John Carmack is realy smart, yet all his tricks rely on the same principle; the trick is in the eye of the beholder. For example side scrolling wasn't possible on PC's because it didn't have the power to update all the pixels, so with Commander Keen he proved that it was possible to only update the pixels that you need to see. With Wolf3D all the way to the Megatexture. He eliminates calculations rather than speed up algorithms and code. Like with lossy audio codecs; strip away what can't be heared/seen easily, or at all.
With ray tracing his trick is indeed culling. Very smart culling like with sparse voxel octrees; reduce geometry to the amount of voxels that matches the amount of pixels that it takes up on the screen. That way you get perfect geometry everywhere, but with the speed of the Wolfenstein3D engine path tracing, but then in 3D.
This is possible with the megatexture technique. His megatexture uses pixels for textures. Voxels are 3D pixels, so he applies that kind of streaming to get awesome image quality, detail and diversity, while limiting the amount of traceable rays.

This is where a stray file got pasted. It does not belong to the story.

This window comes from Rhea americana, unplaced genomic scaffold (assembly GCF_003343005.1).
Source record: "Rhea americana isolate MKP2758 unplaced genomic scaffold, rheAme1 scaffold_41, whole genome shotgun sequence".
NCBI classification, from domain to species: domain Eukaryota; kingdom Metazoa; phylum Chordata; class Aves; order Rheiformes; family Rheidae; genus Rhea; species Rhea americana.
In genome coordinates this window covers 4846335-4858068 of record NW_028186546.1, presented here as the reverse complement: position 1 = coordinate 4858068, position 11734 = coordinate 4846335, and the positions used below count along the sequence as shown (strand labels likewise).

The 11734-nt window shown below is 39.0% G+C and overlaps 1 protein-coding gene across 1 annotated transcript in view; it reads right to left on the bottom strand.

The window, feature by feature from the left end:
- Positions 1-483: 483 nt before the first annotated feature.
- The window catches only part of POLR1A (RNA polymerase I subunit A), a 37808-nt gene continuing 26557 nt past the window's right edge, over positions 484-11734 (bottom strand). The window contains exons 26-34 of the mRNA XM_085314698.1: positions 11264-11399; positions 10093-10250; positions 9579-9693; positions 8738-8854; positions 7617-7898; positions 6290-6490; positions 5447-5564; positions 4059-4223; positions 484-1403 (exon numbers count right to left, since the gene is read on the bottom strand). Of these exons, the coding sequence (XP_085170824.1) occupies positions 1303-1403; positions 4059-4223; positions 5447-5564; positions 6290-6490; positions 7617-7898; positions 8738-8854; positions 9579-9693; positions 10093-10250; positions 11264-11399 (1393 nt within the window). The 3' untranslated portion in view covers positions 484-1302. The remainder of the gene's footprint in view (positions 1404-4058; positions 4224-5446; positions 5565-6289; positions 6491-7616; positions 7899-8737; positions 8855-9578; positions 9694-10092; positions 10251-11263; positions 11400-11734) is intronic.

As far as I'm aware, the ET:QW megatexture was a vastly simplified version of picking out what's needed on screen - I do something similar for terrain rendering, I believe - but Rage is quite a good deal more advanced (probably uses a texture atlas setup - what fun with texture filtering that is).
Then he creates an information tree structure of all the bounces. Probably while doing that he'll stream the colors of all the pixels from the HDD directly to grahics RAM, but that is not certain (my own speculation). Stage two (not speculation) is having shaders 'blit' the colors according to the tree and blend them. This will not be done by the CPU, therefore the CPU can update the world, calculate physics (Carmack lols at GPU shader physics calculations according interviews) and the process starts all over again.
Carmack his trick is not in speeding up the voxel data search while searching data, but reducing the amount of voxel data by streaming in the first place. Then he can create the tree and find colors at breakneck speeds.
The only way that the HDD speed can keep up (or rather the other way around) is by having multiple compressed files, that stream compressed to the CPU RAM, decompress there and at some point be recompressed (if texture/geometry tiles change) and send back to the HDD to be stored.
Given the time it will take for id Tech 6 to finnisch (judged by the time all his previous work took), hardware will be great enough to leverage good looking Monte Carlo calculations and unlimited detail at 30-60fps.